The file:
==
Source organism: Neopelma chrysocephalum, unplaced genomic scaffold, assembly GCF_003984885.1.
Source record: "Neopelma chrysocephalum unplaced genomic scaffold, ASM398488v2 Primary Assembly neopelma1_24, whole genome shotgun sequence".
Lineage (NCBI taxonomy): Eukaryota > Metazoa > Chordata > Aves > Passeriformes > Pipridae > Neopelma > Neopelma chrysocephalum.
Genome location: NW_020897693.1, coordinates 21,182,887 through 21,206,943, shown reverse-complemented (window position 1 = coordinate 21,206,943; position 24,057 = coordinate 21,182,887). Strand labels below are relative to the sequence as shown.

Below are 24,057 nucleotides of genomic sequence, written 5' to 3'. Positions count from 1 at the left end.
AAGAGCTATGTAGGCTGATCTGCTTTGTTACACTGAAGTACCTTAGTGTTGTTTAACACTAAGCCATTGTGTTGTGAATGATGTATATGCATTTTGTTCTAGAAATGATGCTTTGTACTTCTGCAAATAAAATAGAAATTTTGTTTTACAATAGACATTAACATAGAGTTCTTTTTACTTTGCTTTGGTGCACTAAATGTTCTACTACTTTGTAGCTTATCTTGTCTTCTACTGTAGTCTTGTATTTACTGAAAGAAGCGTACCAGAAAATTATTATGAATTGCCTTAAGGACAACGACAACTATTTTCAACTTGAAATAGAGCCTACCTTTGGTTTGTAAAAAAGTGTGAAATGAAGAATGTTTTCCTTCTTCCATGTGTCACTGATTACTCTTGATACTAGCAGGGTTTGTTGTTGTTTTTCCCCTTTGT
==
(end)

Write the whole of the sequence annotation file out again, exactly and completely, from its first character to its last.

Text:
Source organism: Neopelma chrysocephalum, unplaced genomic scaffold, assembly GCF_003984885.1.
Source record: "Neopelma chrysocephalum unplaced genomic scaffold, ASM398488v2 Primary Assembly neopelma1_24, whole genome shotgun sequence".
Lineage (NCBI taxonomy): Eukaryota > Metazoa > Chordata > Aves > Passeriformes > Pipridae > Neopelma > Neopelma chrysocephalum.
Genome location: NW_020897693.1, coordinates 21,182,887 through 21,206,943, shown reverse-complemented (window position 1 = coordinate 21,206,943; position 24,057 = coordinate 21,182,887). Strand labels below are relative to the sequence as shown.

Below are 24,057 nucleotides of genomic sequence, written 5' to 3'. Positions count from 1 at the left end.
AAGAGCTATGTAGGCTGATCTGCTTTGTTACACTGAAGTACCTTAGTGTTGTTTAACACTAAGCCATTGTGTTGTGAATGATGTATATGCATTTTGTTCTAGAAATGATGCTTTGTACTTCTGCAAATAAAATAGAAATTTTGTTTTACAATAGACATTAACATAGAGTTCTTTTTACTTTGCTTTGGTGCACTAAATGTTCTACTACTTTGTAGCTTATCTTGTCTTCTACTGTAGTCTTGTATTTACTGAAAGAAGCGTACCAGAAAATTATTATGAATTGCCTTAAGGACAACGACAACTATTTTCAACTTGAAATAGAGCCTACCTTTGGTTTGTAAAAAAGTGTGAAATGAAGAATGTTTTCCTTCTTCCATGTGTCACTGATTACTCTTGATACTAGCAGGGTTTGTTGTTGTTTTTCCCCTTTGT